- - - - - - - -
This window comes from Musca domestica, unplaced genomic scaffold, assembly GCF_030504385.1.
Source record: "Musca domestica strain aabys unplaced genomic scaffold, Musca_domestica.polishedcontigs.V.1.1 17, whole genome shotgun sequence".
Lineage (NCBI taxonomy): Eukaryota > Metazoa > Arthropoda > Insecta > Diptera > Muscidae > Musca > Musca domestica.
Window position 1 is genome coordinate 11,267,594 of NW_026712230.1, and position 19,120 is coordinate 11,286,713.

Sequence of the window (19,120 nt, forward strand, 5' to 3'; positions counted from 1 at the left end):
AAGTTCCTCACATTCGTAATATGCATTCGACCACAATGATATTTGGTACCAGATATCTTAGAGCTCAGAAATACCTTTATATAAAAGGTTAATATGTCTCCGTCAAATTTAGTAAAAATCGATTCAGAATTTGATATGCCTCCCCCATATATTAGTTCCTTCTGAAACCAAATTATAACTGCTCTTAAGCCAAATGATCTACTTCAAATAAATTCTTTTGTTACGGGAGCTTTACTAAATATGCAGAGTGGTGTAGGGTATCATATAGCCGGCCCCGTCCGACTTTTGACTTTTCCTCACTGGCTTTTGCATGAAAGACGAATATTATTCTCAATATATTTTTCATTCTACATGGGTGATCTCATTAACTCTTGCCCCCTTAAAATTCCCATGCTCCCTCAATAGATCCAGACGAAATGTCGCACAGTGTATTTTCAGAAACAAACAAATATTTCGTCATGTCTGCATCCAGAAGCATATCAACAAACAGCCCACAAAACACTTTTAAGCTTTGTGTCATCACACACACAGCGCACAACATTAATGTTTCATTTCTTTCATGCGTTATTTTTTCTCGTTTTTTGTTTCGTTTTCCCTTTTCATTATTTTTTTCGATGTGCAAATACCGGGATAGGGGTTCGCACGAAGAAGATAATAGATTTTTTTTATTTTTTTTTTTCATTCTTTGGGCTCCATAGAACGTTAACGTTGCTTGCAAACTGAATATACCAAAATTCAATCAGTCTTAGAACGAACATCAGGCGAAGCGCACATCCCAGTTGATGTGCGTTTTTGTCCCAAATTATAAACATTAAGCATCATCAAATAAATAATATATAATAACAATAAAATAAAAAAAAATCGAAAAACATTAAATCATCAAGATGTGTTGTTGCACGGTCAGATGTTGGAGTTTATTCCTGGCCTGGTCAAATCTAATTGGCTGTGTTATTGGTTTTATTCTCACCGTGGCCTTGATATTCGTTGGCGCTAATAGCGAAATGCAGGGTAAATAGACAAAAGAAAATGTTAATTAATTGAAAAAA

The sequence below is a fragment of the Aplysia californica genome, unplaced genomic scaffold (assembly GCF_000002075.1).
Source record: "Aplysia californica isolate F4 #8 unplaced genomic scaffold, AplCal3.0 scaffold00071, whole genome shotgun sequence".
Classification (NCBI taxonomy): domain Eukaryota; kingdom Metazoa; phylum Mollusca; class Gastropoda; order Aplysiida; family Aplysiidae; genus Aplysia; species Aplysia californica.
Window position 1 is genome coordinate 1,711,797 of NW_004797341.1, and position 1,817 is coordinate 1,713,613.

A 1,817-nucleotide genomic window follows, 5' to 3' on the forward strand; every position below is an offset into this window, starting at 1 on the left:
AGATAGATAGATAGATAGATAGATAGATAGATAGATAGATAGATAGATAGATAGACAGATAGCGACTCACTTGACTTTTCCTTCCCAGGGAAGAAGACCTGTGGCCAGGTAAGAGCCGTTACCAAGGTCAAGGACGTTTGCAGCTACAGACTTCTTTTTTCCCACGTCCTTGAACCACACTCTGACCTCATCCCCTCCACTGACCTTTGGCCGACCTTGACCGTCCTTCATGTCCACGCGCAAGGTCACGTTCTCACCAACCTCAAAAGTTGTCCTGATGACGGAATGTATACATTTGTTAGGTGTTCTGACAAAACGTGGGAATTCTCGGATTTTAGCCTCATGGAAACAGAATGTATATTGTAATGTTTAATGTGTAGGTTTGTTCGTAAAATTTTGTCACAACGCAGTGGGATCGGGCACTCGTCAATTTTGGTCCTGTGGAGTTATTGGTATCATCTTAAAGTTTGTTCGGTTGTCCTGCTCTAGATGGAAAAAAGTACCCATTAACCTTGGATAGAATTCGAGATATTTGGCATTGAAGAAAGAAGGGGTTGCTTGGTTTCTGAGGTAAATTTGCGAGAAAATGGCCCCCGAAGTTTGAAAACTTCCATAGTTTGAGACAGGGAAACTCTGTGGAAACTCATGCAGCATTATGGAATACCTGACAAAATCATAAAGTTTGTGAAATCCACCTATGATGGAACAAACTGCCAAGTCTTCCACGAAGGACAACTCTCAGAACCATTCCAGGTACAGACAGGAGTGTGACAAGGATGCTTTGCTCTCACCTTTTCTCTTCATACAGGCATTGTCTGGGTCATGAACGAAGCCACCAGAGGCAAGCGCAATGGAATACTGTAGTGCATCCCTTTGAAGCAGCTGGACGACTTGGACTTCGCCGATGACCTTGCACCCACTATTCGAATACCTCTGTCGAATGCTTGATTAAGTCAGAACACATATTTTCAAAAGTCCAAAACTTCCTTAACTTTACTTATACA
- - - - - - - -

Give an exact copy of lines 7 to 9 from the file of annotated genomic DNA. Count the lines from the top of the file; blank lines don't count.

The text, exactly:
The sequence below is a fragment of the Aplysia californica genome, unplaced genomic scaffold (assembly GCF_000002075.1).
Source record: "Aplysia californica isolate F4 #8 unplaced genomic scaffold, AplCal3.0 scaffold00071, whole genome shotgun sequence".
Classification (NCBI taxonomy): domain Eukaryota; kingdom Metazoa; phylum Mollusca; class Gastropoda; order Aplysiida; family Aplysiidae; genus Aplysia; species Aplysia californica.